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    I flew mine last weekend in similar conditions, and it performed well. Like previous poster said, main problem is moisture forming on the lens. Recommended? Probably not, but the kids love it.
     
  7. Ks99801

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    I appreciate the feedback from all of you. It is far more helpful than the reply I just got from DJI tech support. See below.

    To help me further evaluate moisture protection. Would some of you chime in with how wet your inspire has been and how it fared afterwards.


    --------------
    "Thank you for contacting DJI Technical Support.

    We are sorry that there is no any information or documents related to the water protection, the inspire does not have any water/ moisture protection that could be used in the rain, and if it is made to work in the rain, the electric component will be damaged and thus might cause incident.

    It is strongly not suggested to fly it in the rain, sorry to your inconvenience.

    Thank you for choosing DJI.

    Best Regards,

    S. Chen
    -----------
     
  8. DaBone

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    Phantom 2 has a surface of some kind, above all components on the PCB.
    It should protect against moisture and some rain.

    Is it the same protection on INSPIRE 1?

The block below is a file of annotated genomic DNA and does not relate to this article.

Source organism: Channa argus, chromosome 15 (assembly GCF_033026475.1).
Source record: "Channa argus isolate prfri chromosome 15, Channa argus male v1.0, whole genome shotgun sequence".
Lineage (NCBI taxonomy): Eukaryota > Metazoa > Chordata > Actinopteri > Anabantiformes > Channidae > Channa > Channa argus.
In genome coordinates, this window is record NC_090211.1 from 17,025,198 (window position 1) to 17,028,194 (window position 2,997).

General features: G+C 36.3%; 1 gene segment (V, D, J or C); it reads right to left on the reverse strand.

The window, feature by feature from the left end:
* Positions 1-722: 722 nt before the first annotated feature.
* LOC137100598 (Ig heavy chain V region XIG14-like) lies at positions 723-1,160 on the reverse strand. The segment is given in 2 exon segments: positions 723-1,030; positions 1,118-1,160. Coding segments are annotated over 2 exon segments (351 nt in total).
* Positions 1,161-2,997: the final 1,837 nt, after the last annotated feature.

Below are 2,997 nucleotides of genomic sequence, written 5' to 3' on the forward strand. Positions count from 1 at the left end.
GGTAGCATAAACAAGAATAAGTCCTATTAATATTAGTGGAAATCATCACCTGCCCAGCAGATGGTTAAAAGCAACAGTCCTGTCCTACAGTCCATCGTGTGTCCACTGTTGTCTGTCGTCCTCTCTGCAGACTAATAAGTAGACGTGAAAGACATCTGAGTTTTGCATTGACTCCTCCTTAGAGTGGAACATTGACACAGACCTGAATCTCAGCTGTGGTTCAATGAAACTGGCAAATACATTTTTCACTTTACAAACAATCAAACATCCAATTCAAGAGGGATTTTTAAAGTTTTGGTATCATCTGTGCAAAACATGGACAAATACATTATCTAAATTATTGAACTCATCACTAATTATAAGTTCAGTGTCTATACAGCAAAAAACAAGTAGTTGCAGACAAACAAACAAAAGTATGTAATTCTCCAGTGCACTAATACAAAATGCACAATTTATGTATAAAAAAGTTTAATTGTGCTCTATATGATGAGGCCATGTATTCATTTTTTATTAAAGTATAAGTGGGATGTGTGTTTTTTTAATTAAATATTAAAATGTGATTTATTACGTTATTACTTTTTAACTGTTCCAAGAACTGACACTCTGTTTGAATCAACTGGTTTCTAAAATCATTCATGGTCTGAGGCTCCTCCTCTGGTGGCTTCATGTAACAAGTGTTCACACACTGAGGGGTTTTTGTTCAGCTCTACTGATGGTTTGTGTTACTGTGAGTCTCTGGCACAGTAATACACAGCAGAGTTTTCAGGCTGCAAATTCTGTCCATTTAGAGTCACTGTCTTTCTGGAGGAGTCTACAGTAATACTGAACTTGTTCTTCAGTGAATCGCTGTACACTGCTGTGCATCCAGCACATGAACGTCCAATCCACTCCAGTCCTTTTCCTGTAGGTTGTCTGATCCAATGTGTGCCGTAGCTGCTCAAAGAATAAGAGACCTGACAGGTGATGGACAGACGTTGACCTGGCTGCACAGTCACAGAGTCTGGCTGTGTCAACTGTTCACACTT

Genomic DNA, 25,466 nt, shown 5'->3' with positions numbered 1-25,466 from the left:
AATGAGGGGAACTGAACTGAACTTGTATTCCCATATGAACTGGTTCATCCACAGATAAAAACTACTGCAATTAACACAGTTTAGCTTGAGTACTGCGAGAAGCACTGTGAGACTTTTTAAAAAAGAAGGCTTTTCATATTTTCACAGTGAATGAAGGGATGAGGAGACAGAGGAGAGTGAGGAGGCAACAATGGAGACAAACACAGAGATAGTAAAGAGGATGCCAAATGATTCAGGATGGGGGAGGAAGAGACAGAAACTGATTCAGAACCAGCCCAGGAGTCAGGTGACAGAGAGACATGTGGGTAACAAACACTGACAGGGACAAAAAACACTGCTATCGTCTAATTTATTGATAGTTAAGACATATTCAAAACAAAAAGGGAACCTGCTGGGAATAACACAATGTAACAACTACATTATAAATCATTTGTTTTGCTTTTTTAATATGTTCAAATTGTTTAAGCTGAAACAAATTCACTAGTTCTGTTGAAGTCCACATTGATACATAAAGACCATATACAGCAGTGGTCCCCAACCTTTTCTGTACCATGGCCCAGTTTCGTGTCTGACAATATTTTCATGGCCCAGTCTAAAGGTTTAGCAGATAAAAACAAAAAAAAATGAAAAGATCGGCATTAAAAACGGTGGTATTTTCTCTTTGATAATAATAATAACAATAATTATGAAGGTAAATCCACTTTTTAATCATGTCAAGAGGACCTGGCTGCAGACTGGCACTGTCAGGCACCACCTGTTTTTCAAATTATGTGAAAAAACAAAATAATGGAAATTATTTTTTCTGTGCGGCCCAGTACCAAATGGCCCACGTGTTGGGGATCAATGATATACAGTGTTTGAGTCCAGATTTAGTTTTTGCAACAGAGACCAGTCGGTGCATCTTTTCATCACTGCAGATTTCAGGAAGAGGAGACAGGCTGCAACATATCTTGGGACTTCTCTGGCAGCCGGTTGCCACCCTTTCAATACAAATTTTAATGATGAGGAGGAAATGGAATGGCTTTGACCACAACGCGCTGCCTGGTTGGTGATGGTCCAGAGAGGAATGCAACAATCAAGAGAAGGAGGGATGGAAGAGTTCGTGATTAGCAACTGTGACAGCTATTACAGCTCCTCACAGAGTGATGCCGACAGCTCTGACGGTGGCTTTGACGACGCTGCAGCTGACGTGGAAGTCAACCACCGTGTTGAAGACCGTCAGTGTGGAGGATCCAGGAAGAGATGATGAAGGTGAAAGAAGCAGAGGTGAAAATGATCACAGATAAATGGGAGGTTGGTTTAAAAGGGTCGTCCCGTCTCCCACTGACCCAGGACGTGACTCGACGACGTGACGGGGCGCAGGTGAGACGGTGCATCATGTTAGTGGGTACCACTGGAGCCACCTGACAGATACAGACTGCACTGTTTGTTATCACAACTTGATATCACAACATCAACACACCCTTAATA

9. Hoovering

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    You might consider buying the Metro Vacuum ED500 DataVac Air Duster:

    It wil blow away a lot of moisture because of its incredible power. I use it for my Inspire to remove dirt and dust. You can also use canned air which is after about 25 flights more expensive than the air duster. One downside; you need an outlet for the power.
     
  10. ted35

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    A close analogy to the question posted would be a Phantom Vision I have routinely flown on the west coast of Washington State. After only one flight in foggy/misty weather I brought the Quad inside to dry (water did indeed condense on the shell). A couple of days later I took it outside to fly and found 3 of the motor bearings had seized up and the fourth was getting ready to go. Therefore, other than electrical issues to consider, mechanical problems may become evident when flying in a supersaturated environment.
     
    #10 ted35, Mar 6, 2015
    Last edited: Jun 27, 2015
  11. Paul K

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    With all respect ,I kind of disagree with you
     
  12. PetePerrim

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    After reading Ted35's post about seized motors, I kind of disagree with myself too!
     
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  13. Kilrah

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    I disagree with it too - any condensation on an ESC, depending on said ESC's design, can cause it to fry itself instantly. And as said nothing is water-protected on the I1.